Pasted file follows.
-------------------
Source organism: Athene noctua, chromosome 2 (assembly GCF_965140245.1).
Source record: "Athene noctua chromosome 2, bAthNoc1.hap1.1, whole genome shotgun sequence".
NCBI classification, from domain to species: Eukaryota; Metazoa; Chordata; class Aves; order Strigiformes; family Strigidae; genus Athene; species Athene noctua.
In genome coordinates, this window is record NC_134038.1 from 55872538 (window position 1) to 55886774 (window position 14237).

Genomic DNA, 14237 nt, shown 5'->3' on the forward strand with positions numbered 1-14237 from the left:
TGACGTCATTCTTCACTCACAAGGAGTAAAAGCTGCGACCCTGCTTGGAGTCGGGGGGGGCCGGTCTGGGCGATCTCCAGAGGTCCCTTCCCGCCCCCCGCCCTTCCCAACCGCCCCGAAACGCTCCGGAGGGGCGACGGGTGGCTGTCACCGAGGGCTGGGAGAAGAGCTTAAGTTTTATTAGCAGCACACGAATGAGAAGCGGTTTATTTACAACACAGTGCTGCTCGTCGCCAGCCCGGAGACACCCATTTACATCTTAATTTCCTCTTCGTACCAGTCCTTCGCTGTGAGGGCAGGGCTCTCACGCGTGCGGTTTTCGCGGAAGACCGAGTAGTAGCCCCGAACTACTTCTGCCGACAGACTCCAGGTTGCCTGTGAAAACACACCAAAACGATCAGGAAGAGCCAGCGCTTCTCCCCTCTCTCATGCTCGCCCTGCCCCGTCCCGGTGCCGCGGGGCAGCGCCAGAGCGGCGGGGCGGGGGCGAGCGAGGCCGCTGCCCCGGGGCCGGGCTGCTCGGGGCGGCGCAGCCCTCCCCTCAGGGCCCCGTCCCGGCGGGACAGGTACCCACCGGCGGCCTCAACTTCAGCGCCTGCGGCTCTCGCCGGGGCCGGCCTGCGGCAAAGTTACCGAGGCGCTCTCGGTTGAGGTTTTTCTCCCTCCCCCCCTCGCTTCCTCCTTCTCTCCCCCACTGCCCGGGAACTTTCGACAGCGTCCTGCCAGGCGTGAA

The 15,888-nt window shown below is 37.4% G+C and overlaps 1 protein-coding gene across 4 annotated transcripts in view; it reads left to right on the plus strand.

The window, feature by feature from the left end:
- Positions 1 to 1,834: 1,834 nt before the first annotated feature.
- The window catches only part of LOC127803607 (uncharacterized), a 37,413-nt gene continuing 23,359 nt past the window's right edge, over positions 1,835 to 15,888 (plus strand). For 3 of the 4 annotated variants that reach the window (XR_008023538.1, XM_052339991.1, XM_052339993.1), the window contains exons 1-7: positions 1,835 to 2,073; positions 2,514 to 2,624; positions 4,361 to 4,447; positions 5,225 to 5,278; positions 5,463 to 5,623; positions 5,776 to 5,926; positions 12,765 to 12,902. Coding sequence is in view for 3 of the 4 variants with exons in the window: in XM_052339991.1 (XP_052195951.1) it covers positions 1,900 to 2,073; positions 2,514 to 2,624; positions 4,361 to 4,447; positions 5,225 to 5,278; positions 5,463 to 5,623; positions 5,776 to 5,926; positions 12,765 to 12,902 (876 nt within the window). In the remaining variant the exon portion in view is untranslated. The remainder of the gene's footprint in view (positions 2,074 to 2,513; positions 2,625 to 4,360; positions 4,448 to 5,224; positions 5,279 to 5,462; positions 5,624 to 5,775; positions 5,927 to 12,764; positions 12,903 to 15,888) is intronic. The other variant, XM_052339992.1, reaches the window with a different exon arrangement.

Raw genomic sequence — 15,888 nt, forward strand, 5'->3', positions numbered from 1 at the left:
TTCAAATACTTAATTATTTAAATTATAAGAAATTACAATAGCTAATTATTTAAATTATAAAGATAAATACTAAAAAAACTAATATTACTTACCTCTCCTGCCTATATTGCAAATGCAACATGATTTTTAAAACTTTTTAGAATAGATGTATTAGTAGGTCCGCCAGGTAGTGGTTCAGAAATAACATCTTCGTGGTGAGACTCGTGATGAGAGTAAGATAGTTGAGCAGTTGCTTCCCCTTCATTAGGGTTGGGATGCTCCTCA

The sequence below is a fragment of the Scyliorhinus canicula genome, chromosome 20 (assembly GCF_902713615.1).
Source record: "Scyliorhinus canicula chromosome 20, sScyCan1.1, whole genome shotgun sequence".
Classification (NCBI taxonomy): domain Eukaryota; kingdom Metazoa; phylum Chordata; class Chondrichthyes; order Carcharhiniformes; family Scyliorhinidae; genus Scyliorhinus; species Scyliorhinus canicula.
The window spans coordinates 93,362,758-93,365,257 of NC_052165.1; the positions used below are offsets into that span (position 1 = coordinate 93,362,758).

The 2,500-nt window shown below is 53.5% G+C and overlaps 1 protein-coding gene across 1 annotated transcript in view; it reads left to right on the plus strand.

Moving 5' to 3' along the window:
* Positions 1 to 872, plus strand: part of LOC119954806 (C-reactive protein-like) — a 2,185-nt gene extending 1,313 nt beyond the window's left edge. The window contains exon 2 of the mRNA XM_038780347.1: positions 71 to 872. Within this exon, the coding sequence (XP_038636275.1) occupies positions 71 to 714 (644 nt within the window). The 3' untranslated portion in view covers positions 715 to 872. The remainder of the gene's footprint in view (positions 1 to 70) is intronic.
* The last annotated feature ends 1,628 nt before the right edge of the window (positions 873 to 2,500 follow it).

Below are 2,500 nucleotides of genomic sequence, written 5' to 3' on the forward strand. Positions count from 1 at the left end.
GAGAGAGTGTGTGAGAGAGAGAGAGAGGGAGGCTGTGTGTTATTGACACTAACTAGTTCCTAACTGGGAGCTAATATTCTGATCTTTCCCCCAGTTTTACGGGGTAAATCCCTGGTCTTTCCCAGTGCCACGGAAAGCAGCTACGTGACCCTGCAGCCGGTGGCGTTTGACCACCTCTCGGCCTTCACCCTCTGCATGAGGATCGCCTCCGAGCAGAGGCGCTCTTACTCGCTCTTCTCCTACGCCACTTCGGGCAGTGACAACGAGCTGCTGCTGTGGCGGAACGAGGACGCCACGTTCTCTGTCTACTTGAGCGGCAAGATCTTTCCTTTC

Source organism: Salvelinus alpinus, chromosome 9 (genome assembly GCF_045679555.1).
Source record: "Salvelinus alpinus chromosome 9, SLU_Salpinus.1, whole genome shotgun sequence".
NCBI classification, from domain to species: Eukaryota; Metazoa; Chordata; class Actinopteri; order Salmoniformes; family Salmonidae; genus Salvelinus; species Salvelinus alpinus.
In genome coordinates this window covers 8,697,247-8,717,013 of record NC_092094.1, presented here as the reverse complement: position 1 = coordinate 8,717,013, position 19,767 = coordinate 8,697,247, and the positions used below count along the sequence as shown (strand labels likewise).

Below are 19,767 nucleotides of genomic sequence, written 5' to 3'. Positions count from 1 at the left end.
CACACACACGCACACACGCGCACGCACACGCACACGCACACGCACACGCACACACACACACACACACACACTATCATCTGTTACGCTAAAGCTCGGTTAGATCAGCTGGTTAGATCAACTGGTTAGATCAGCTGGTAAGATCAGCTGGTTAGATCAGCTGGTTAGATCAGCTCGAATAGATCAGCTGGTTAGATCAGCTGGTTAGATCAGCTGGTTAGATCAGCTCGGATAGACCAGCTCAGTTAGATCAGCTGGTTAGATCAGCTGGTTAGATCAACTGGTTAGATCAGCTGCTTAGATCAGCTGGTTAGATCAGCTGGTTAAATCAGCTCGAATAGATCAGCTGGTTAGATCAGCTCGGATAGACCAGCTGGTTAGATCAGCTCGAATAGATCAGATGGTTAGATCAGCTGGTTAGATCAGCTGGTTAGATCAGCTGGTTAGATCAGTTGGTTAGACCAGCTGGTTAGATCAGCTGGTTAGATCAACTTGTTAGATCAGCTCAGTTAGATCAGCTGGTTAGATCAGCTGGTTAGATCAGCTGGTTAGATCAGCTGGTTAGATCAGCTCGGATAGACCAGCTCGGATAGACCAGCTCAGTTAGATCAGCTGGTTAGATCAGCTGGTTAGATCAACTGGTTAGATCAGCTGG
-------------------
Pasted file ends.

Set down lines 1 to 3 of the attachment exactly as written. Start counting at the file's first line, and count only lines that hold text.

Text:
Source organism: Athene noctua, chromosome 2 (assembly GCF_965140245.1).
Source record: "Athene noctua chromosome 2, bAthNoc1.hap1.1, whole genome shotgun sequence".
NCBI classification, from domain to species: Eukaryota; Metazoa; Chordata; class Aves; order Strigiformes; family Strigidae; genus Athene; species Athene noctua.